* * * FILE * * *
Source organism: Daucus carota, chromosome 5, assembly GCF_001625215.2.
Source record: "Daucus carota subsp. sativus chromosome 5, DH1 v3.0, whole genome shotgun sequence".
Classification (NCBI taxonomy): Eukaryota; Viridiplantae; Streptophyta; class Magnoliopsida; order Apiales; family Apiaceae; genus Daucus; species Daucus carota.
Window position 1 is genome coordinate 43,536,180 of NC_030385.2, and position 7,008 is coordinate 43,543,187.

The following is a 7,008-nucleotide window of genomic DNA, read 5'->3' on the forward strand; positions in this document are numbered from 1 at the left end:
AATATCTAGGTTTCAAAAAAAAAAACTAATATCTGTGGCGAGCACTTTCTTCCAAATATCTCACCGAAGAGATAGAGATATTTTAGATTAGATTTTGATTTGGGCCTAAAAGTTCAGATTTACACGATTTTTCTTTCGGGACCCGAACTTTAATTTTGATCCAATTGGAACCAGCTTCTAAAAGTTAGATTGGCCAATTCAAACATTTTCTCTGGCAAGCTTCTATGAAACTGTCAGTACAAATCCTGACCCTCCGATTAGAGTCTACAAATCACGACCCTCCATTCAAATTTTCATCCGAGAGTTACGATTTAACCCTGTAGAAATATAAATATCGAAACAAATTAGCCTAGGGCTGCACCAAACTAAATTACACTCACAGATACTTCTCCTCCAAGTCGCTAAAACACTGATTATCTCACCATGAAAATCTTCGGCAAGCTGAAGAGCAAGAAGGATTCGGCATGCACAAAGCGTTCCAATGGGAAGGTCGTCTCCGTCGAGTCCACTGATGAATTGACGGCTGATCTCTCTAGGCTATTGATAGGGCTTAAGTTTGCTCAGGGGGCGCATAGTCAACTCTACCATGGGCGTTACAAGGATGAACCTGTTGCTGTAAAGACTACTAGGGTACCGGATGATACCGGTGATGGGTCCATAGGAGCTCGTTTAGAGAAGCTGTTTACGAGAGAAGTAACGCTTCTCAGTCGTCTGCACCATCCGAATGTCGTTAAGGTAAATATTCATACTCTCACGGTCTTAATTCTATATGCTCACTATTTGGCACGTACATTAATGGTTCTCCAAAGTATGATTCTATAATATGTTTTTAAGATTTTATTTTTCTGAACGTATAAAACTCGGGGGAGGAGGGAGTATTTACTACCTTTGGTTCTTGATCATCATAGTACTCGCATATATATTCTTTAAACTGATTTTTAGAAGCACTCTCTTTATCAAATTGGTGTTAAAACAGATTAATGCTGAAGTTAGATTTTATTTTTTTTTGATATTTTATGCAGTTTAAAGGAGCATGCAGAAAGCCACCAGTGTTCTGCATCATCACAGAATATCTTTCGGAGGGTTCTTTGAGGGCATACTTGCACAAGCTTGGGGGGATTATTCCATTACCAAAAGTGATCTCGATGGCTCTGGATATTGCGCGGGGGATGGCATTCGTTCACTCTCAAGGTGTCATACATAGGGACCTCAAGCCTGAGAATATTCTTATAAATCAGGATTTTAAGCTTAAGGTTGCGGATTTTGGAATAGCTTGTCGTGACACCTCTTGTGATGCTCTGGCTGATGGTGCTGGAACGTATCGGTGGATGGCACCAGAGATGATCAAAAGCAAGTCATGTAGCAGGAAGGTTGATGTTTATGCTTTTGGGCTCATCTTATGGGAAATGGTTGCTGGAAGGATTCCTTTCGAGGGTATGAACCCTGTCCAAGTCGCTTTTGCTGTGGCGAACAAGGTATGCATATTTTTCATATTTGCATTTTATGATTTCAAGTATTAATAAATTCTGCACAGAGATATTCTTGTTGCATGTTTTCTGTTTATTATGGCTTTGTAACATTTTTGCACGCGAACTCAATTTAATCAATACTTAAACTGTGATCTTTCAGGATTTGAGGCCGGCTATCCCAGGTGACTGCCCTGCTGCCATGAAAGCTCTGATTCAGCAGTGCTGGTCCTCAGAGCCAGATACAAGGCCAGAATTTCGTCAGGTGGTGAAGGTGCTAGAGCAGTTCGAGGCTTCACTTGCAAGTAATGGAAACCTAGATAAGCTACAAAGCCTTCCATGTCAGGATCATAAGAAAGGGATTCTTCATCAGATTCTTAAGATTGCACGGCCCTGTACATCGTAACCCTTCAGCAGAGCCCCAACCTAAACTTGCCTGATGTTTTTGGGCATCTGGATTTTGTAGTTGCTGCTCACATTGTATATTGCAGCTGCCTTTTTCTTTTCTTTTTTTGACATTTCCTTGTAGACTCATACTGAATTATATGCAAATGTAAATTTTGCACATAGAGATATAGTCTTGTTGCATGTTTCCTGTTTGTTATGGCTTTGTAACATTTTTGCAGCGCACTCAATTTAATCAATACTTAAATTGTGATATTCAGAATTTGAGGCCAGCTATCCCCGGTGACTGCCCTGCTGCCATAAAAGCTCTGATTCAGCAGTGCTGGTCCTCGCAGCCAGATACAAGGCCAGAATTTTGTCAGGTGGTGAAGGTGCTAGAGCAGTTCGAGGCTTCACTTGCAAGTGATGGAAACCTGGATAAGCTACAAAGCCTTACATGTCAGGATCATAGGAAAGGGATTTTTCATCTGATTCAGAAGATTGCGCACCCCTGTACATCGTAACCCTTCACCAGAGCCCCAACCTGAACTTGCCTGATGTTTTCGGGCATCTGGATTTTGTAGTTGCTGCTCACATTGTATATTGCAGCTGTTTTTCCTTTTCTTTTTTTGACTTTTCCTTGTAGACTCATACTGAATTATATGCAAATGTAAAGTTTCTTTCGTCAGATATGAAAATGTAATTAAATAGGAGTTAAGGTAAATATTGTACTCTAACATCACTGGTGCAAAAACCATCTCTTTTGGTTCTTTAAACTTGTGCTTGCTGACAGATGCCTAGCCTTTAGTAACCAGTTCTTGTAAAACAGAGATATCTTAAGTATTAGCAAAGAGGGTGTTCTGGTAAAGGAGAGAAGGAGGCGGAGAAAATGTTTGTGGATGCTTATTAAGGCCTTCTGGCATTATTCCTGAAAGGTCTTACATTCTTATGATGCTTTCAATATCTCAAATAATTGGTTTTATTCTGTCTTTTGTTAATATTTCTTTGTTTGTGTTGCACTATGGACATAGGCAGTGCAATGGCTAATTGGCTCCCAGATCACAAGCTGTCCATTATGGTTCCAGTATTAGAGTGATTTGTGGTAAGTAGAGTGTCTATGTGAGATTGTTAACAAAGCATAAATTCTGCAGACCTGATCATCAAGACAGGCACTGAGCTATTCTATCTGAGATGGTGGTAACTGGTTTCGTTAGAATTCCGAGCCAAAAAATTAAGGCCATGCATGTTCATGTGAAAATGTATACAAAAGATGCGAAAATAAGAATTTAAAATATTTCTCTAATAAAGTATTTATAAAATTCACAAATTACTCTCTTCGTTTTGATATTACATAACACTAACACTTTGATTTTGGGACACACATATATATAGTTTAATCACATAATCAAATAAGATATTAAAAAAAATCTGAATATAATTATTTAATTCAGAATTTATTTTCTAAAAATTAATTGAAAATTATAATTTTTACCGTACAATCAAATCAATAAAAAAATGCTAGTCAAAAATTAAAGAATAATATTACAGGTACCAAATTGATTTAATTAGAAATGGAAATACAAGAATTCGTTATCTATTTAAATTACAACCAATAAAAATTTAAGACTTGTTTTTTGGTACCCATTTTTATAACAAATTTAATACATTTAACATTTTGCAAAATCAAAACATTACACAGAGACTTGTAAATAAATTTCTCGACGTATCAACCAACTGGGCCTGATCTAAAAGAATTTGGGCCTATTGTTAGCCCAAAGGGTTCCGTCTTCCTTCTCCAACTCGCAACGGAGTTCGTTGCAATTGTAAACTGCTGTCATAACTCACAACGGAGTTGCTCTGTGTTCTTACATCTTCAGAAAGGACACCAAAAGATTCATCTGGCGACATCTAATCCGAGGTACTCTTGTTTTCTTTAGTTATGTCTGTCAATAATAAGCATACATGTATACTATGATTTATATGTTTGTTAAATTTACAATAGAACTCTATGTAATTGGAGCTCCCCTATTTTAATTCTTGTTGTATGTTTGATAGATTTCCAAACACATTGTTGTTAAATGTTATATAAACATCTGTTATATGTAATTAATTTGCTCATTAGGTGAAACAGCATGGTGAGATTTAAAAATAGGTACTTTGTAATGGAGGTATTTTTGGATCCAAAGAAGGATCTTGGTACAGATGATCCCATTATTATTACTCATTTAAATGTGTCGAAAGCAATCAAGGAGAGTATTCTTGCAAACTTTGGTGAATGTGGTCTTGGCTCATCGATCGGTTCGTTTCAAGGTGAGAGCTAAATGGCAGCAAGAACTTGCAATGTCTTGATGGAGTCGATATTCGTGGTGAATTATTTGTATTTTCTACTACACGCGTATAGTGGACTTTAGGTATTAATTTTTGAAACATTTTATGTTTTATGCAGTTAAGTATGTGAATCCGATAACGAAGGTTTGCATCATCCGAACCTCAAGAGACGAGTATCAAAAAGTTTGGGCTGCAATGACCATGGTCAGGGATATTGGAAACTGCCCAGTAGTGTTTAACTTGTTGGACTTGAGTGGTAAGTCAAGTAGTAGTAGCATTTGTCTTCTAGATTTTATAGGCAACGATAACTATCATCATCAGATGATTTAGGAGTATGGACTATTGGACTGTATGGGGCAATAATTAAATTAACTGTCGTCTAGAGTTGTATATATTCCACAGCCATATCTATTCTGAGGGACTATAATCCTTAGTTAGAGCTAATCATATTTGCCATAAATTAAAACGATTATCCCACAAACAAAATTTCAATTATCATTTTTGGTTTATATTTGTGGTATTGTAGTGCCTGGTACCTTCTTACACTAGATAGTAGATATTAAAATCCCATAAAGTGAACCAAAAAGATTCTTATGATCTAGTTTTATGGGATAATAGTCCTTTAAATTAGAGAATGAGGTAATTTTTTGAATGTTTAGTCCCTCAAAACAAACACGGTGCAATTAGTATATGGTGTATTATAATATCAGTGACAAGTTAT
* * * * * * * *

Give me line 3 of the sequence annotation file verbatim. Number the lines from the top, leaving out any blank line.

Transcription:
Classification (NCBI taxonomy): Eukaryota; Viridiplantae; Streptophyta; class Magnoliopsida; order Apiales; family Apiaceae; genus Daucus; species Daucus carota.